The primary aim of the study was to assess the validity of the ISAAC core questions on rhinitis in a population of Swiss school children by comparing them to skin prick test results. Second, the positive predictive value in detecting atopy among children with rhinitis symptoms was determined. Third, agreement between parental reports of hay fever and rhinitis symptoms was evaluated, since earlier Swiss prevalence surveys had exclusively relied on reported hay fever.
Material and methods: Two thousand nine hundred and fifty-four (81.2%) parents of 7, 10 and 14-year old children filled in an exhaustive questionnaire which included the ISAAC core questions on rhinitis. Two thousand one hundred and twenty children also underwent skin prick testing against six common aeroallergens (grass mixture, birch, mugwort, D. pteronyssinus, cat and dog dander). The analysis is restricted to children with both questionnaire data and skin prick test results.
Results: Sensitization to any allergen was most strongly associated with reported hay fever (OR = 5.7, 95% CI 4.4-7.4), nose problems accompanied by itchy-watery eyes (OR = 4.4, 95% CI: 3.3-5.7), symptoms occurring only during pollen season (March through September) (OR = 4.9, 95% CI: 3.6-6.5) and a combination of these latter two symptoms (OR = 5.8, 95% CI: 4.1-8.1). The association was stronger for a sensitization to outdoor allergens than for indoor allergens. The specificity of the various questions was high, ranging from 77.5% to 97.6%, but the sensitivity was low (2.6% to 42.7%). The positive predictive value for atopy among children with symptoms was 63% for sneezing accompanied by itchy-watery eyes, 67% for symptoms occurring only during the pollen season and 70% for reported hay fever. However, agreement between reported rhinitis symptoms and hay fever was only moderate. About one third of the children with symptoms indicative of seasonal rhinitis did not report the label "hay fever".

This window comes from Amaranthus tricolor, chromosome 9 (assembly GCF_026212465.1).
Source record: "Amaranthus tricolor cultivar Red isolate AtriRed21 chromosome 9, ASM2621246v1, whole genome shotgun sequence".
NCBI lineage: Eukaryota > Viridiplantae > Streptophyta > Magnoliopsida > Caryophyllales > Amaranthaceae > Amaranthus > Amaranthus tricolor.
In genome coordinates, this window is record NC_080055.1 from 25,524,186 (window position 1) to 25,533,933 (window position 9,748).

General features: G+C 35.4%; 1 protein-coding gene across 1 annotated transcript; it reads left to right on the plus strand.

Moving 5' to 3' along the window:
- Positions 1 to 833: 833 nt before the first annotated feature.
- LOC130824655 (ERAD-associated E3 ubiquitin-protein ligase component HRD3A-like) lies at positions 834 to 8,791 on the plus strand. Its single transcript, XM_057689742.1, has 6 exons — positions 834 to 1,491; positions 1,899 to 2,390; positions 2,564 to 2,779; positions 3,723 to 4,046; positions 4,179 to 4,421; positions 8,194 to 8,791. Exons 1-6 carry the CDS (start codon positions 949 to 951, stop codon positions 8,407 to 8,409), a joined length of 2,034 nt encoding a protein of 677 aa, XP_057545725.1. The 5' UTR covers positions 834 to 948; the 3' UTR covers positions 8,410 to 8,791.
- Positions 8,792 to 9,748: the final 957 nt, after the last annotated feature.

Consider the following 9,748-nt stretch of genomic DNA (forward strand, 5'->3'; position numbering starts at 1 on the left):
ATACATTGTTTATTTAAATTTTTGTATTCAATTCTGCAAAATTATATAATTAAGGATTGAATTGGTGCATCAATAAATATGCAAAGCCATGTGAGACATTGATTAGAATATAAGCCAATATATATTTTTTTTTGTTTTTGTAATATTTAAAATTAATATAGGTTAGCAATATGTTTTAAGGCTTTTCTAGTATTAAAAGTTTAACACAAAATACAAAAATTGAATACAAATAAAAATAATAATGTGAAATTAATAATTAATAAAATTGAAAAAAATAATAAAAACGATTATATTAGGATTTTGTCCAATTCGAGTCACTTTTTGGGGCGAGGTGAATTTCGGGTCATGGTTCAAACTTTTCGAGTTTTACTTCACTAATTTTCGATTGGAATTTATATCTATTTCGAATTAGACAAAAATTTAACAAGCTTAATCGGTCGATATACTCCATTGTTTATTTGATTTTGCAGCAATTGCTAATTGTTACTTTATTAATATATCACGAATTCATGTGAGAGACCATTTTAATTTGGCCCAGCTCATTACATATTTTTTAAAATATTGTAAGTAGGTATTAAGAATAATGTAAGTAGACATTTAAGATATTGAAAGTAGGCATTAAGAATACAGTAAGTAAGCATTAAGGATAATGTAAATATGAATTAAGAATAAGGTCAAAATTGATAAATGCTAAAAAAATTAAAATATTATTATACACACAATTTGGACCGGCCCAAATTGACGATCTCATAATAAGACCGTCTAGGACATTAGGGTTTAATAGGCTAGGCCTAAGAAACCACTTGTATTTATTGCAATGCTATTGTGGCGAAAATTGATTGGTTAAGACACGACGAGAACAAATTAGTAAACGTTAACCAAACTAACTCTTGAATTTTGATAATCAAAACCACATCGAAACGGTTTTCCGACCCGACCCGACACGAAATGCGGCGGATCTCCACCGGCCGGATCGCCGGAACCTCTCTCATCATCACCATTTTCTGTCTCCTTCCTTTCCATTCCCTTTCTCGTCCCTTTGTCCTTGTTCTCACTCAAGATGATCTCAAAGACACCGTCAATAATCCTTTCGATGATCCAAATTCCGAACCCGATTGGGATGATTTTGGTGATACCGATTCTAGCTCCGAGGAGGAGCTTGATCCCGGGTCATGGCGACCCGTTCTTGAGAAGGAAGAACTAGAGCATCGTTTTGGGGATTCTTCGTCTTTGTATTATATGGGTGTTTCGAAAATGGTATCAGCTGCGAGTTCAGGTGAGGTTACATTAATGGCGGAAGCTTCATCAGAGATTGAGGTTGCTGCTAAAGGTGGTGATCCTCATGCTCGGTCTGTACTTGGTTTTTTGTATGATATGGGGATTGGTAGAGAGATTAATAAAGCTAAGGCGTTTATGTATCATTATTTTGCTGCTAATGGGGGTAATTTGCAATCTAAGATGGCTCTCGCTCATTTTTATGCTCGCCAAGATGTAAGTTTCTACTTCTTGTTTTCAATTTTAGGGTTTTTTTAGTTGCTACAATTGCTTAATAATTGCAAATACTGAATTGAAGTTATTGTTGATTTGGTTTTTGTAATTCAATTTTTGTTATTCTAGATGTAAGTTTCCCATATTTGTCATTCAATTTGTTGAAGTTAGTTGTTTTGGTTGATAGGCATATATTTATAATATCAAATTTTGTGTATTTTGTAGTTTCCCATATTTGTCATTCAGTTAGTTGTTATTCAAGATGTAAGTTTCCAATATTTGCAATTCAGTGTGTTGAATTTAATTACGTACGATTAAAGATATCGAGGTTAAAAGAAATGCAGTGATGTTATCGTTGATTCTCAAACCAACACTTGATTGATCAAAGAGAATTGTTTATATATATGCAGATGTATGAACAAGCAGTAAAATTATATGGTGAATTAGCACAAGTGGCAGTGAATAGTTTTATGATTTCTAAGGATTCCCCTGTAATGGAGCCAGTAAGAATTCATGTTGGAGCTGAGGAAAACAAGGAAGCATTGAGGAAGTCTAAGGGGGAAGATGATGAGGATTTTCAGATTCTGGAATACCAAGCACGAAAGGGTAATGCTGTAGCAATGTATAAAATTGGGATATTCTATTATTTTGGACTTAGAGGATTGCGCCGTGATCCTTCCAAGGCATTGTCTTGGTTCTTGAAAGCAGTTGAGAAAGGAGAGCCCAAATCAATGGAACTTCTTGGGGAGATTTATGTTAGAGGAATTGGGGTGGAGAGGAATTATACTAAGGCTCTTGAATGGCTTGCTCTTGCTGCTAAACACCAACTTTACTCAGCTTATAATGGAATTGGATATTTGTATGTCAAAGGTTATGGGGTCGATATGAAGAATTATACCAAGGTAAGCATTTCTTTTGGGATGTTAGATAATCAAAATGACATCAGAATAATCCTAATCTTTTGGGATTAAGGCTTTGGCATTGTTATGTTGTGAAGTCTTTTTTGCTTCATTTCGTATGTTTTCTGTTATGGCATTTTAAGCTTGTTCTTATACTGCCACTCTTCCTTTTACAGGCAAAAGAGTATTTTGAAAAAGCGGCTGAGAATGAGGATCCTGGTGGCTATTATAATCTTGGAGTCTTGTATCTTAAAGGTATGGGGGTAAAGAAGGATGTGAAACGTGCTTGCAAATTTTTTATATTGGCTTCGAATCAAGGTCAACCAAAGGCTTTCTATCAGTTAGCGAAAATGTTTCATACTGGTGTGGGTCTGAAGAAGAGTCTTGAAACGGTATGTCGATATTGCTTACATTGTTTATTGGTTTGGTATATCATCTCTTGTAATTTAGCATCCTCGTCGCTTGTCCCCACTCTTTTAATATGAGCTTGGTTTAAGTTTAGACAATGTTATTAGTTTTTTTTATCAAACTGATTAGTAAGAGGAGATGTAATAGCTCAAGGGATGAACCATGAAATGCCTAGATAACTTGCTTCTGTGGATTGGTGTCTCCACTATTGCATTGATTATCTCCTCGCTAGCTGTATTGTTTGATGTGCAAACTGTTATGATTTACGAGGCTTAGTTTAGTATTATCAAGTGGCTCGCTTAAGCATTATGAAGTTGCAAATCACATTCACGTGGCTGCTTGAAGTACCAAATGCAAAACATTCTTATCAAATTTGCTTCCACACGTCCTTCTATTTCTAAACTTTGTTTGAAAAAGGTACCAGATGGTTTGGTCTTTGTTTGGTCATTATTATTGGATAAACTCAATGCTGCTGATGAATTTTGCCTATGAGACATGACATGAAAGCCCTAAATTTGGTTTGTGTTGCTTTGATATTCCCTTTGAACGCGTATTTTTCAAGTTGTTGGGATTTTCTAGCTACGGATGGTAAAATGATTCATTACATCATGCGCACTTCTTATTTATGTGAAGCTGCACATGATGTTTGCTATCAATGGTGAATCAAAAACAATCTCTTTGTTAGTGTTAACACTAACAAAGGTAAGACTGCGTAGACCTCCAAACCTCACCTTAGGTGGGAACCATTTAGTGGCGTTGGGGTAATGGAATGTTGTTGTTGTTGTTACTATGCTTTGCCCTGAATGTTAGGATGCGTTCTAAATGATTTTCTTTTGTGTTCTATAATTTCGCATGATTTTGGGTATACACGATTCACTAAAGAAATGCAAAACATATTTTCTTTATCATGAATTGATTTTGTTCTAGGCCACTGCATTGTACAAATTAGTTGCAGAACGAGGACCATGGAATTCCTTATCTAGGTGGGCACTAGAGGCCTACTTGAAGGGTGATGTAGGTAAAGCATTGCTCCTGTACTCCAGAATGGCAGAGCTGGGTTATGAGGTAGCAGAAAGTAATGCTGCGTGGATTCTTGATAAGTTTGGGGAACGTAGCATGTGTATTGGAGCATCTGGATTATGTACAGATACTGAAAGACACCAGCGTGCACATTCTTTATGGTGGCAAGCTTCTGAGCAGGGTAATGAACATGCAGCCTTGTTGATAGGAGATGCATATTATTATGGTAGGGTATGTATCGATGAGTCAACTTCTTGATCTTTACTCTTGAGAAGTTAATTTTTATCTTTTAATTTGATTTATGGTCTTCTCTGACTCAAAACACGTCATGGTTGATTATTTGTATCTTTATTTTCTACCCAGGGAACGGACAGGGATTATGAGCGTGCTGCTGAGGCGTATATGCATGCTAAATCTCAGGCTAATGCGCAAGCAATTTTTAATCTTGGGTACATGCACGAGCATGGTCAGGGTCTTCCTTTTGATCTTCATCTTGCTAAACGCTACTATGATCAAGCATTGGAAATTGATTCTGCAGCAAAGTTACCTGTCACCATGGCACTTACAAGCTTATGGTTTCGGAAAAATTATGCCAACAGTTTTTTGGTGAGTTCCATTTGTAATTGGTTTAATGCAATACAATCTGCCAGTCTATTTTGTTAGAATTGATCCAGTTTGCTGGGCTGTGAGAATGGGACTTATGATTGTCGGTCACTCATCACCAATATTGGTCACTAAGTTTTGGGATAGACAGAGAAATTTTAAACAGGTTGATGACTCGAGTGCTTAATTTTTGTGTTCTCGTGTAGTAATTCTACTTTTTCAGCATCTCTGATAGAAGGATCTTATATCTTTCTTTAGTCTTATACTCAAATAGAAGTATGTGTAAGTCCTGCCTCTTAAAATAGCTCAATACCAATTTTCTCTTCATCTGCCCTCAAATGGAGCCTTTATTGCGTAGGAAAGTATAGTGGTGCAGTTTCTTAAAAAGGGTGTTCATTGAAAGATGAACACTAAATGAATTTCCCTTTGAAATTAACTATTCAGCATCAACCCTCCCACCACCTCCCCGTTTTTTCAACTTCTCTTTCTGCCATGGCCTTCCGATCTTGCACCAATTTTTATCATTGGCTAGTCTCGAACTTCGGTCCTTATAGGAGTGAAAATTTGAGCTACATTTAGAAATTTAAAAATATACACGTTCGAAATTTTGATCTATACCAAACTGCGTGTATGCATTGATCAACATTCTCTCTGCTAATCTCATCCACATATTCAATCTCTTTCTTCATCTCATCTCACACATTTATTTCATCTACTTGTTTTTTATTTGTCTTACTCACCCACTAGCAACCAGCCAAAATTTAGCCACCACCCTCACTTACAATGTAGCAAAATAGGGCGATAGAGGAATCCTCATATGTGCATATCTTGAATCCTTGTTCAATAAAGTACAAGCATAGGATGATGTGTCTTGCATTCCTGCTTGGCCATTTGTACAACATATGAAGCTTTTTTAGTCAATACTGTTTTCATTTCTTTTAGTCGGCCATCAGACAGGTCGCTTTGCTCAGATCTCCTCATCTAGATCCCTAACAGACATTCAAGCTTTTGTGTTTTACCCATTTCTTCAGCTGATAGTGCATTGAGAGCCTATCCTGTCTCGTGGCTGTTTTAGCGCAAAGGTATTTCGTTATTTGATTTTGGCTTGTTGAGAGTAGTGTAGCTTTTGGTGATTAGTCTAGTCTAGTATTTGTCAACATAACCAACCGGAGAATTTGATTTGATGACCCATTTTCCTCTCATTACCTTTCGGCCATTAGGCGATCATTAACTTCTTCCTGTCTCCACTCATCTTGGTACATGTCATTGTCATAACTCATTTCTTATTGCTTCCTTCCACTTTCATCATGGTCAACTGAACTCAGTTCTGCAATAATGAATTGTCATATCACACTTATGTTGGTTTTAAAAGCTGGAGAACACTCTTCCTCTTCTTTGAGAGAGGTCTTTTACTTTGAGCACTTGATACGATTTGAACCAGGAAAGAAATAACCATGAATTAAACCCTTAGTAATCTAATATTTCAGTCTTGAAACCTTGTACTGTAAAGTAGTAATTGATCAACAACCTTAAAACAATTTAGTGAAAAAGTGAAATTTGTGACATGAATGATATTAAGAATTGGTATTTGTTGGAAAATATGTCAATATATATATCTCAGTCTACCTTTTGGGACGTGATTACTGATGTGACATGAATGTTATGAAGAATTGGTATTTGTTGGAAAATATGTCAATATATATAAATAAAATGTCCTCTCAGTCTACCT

Conclusions: We conclude from our analyses that the ISAAC core questions on rhinitis are highly specific and therefore useful in excluding atopy. In addition they have a high positive predictive value in detecting atopy among children with symptoms, but they are not helpful for detecting atopy in a general population of children (low sensitivity). To monitor time trends in the prevalence of allergic rhinitis in Switzerland, questions on rhinitis symptoms as well as on the diagnostic label "hay fever" have to be included in a questionnaire because they contain complementary information since under-diagnosis of allergic rhinitis is common.